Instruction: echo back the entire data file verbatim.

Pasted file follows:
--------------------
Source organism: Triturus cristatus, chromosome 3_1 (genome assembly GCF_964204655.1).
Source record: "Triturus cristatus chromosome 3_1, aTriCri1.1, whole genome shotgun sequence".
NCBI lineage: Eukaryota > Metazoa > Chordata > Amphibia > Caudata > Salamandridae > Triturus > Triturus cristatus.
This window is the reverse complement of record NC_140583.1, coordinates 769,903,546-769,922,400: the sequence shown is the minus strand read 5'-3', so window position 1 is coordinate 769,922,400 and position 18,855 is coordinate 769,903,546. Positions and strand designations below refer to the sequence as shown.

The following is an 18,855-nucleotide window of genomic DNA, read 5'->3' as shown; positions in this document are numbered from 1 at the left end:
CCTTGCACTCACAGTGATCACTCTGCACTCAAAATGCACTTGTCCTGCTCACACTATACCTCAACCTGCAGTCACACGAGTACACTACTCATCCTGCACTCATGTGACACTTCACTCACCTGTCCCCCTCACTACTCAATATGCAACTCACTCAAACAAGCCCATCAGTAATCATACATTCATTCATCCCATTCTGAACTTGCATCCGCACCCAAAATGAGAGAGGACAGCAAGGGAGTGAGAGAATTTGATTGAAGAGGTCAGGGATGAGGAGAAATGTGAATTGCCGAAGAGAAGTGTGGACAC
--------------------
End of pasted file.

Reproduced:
Source organism: Triturus cristatus, chromosome 3_1 (genome assembly GCF_964204655.1).
Source record: "Triturus cristatus chromosome 3_1, aTriCri1.1, whole genome shotgun sequence".
NCBI lineage: Eukaryota > Metazoa > Chordata > Amphibia > Caudata > Salamandridae > Triturus > Triturus cristatus.
This window is the reverse complement of record NC_140583.1, coordinates 769,903,546-769,922,400: the sequence shown is the minus strand read 5'-3', so window position 1 is coordinate 769,922,400 and position 18,855 is coordinate 769,903,546. Positions and strand designations below refer to the sequence as shown.

The following is an 18,855-nucleotide window of genomic DNA, read 5'->3' as shown; positions in this document are numbered from 1 at the left end:
CCTTGCACTCACAGTGATCACTCTGCACTCAAAATGCACTTGTCCTGCTCACACTATACCTCAACCTGCAGTCACACGAGTACACTACTCATCCTGCACTCATGTGACACTTCACTCACCTGTCCCCCTCACTACTCAATATGCAACTCACTCAAACAAGCCCATCAGTAATCATACATTCATTCATCCCATTCTGAACTTGCATCCGCACCCAAAATGAGAGAGGACAGCAAGGGAGTGAGAGAATTTGATTGAAGAGGTCAGGGATGAGGAGAAATGTGAATTGCCGAAGAGAAGTGTGGACAC